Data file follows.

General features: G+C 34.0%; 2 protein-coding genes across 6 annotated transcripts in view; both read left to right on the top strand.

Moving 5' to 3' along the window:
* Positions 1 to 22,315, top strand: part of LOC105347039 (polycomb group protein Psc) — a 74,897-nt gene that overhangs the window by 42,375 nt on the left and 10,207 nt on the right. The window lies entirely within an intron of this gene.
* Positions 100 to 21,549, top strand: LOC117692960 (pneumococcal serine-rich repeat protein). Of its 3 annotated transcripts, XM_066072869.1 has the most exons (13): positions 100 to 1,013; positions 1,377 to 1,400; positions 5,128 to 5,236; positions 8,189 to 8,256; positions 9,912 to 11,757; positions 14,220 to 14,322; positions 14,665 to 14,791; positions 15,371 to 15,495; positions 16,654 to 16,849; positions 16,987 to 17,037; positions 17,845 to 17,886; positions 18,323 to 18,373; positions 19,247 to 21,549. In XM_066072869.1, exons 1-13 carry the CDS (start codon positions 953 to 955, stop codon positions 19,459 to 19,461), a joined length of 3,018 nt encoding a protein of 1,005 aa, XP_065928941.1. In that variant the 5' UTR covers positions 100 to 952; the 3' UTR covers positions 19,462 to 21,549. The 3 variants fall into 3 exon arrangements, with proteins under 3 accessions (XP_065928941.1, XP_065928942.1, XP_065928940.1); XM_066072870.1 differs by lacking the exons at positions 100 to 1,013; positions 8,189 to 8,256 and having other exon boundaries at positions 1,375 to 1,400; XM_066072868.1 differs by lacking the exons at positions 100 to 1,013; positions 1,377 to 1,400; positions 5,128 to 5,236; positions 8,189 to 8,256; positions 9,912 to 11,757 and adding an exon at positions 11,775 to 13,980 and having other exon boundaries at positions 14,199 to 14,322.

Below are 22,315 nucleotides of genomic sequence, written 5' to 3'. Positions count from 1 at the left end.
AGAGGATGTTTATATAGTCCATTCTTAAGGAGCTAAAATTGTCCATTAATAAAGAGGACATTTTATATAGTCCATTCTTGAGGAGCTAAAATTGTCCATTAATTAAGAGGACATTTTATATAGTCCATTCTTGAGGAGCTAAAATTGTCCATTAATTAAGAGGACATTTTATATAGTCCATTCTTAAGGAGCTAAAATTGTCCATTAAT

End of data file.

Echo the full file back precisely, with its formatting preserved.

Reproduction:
General features: G+C 34.0%; 2 protein-coding genes across 6 annotated transcripts in view; both read left to right on the top strand.

Moving 5' to 3' along the window:
* Positions 1 to 22,315, top strand: part of LOC105347039 (polycomb group protein Psc) — a 74,897-nt gene that overhangs the window by 42,375 nt on the left and 10,207 nt on the right. The window lies entirely within an intron of this gene.
* Positions 100 to 21,549, top strand: LOC117692960 (pneumococcal serine-rich repeat protein). Of its 3 annotated transcripts, XM_066072869.1 has the most exons (13): positions 100 to 1,013; positions 1,377 to 1,400; positions 5,128 to 5,236; positions 8,189 to 8,256; positions 9,912 to 11,757; positions 14,220 to 14,322; positions 14,665 to 14,791; positions 15,371 to 15,495; positions 16,654 to 16,849; positions 16,987 to 17,037; positions 17,845 to 17,886; positions 18,323 to 18,373; positions 19,247 to 21,549. In XM_066072869.1, exons 1-13 carry the CDS (start codon positions 953 to 955, stop codon positions 19,459 to 19,461), a joined length of 3,018 nt encoding a protein of 1,005 aa, XP_065928941.1. In that variant the 5' UTR covers positions 100 to 952; the 3' UTR covers positions 19,462 to 21,549. The 3 variants fall into 3 exon arrangements, with proteins under 3 accessions (XP_065928941.1, XP_065928942.1, XP_065928940.1); XM_066072870.1 differs by lacking the exons at positions 100 to 1,013; positions 8,189 to 8,256 and having other exon boundaries at positions 1,375 to 1,400; XM_066072868.1 differs by lacking the exons at positions 100 to 1,013; positions 1,377 to 1,400; positions 5,128 to 5,236; positions 8,189 to 8,256; positions 9,912 to 11,757 and adding an exon at positions 11,775 to 13,980 and having other exon boundaries at positions 14,199 to 14,322.

Below are 22,315 nucleotides of genomic sequence, written 5' to 3'. Positions count from 1 at the left end.
AGAGGATGTTTATATAGTCCATTCTTAAGGAGCTAAAATTGTCCATTAATAAAGAGGACATTTTATATAGTCCATTCTTGAGGAGCTAAAATTGTCCATTAATTAAGAGGACATTTTATATAGTCCATTCTTGAGGAGCTAAAATTGTCCATTAATTAAGAGGACATTTTATATAGTCCATTCTTAAGGAGCTAAAATTGTCCATTAAT